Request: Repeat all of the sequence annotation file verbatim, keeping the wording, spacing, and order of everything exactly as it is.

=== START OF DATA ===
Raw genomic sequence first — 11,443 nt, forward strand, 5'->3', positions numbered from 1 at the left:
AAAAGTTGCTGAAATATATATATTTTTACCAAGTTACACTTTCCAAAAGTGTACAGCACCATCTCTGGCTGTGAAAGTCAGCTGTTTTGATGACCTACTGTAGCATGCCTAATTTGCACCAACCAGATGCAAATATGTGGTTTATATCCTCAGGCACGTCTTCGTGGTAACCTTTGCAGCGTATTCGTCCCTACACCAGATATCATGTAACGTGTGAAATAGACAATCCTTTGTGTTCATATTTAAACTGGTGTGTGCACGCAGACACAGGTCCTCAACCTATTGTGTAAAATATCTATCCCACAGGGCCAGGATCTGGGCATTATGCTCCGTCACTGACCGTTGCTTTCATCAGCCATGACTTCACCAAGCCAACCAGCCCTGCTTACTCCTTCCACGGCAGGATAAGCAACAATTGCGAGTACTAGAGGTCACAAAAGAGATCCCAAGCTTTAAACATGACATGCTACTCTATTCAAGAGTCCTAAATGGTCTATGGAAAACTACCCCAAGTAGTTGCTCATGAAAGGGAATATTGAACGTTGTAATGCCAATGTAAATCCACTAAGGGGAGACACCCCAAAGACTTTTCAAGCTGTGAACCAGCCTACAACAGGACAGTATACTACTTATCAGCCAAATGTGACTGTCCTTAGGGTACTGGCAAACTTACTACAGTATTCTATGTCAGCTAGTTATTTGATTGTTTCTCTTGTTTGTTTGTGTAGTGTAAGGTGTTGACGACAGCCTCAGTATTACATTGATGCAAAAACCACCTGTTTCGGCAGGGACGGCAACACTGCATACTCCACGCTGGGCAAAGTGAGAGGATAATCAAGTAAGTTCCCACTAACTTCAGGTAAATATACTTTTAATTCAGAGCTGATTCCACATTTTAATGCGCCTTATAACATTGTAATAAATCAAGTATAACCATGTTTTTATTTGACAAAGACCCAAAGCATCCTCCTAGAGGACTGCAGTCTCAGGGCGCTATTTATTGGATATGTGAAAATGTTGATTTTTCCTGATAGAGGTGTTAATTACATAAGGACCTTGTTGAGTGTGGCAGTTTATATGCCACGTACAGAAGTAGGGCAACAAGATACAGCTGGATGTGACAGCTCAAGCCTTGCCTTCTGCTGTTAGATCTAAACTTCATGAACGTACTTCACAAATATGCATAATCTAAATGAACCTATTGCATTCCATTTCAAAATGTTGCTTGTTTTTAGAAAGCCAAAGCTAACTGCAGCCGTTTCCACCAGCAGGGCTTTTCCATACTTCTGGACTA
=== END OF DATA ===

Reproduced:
Raw genomic sequence first — 11,443 nt, forward strand, 5'->3', positions numbered from 1 at the left:
AAAAGTTGCTGAAATATATATATTTTTACCAAGTTACACTTTCCAAAAGTGTACAGCACCATCTCTGGCTGTGAAAGTCAGCTGTTTTGATGACCTACTGTAGCATGCCTAATTTGCACCAACCAGATGCAAATATGTGGTTTATATCCTCAGGCACGTCTTCGTGGTAACCTTTGCAGCGTATTCGTCCCTACACCAGATATCATGTAACGTGTGAAATAGACAATCCTTTGTGTTCATATTTAAACTGGTGTGTGCACGCAGACACAGGTCCTCAACCTATTGTGTAAAATATCTATCCCACAGGGCCAGGATCTGGGCATTATGCTCCGTCACTGACCGTTGCTTTCATCAGCCATGACTTCACCAAGCCAACCAGCCCTGCTTACTCCTTCCACGGCAGGATAAGCAACAATTGCGAGTACTAGAGGTCACAAAAGAGATCCCAAGCTTTAAACATGACATGCTACTCTATTCAAGAGTCCTAAATGGTCTATGGAAAACTACCCCAAGTAGTTGCTCATGAAAGGGAATATTGAACGTTGTAATGCCAATGTAAATCCACTAAGGGGAGACACCCCAAAGACTTTTCAAGCTGTGAACCAGCCTACAACAGGACAGTATACTACTTATCAGCCAAATGTGACTGTCCTTAGGGTACTGGCAAACTTACTACAGTATTCTATGTCAGCTAGTTATTTGATTGTTTCTCTTGTTTGTTTGTGTAGTGTAAGGTGTTGACGACAGCCTCAGTATTACATTGATGCAAAAACCACCTGTTTCGGCAGGGACGGCAACACTGCATACTCCACGCTGGGCAAAGTGAGAGGATAATCAAGTAAGTTCCCACTAACTTCAGGTAAATATACTTTTAATTCAGAGCTGATTCCACATTTTAATGCGCCTTATAACATTGTAATAAATCAAGTATAACCATGTTTTTATTTGACAAAGACCCAAAGCATCCTCCTAGAGGACTGCAGTCTCAGGGCGCTATTTATTGGATATGTGAAAATGTTGATTTTTCCTGATAGAGGTGTTAATTACATAAGGACCTTGTTGAGTGTGGCAGTTTATATGCCACGTACAGAAGTAGGGCAACAAGATACAGCTGGATGTGACAGCTCAAGCCTTGCCTTCTGCTGTTAGATCTAAACTTCATGAACGTACTTCACAAATATGCATAATCTAAATGAACCTATTGCATTCCATTTCAAAATGTTGCTTGTTTTTAGAAAGCCAAAGCTAACTGCAGCCGTTTCCACCAGCAGGGCTTTTCCATACTTCTGGACTA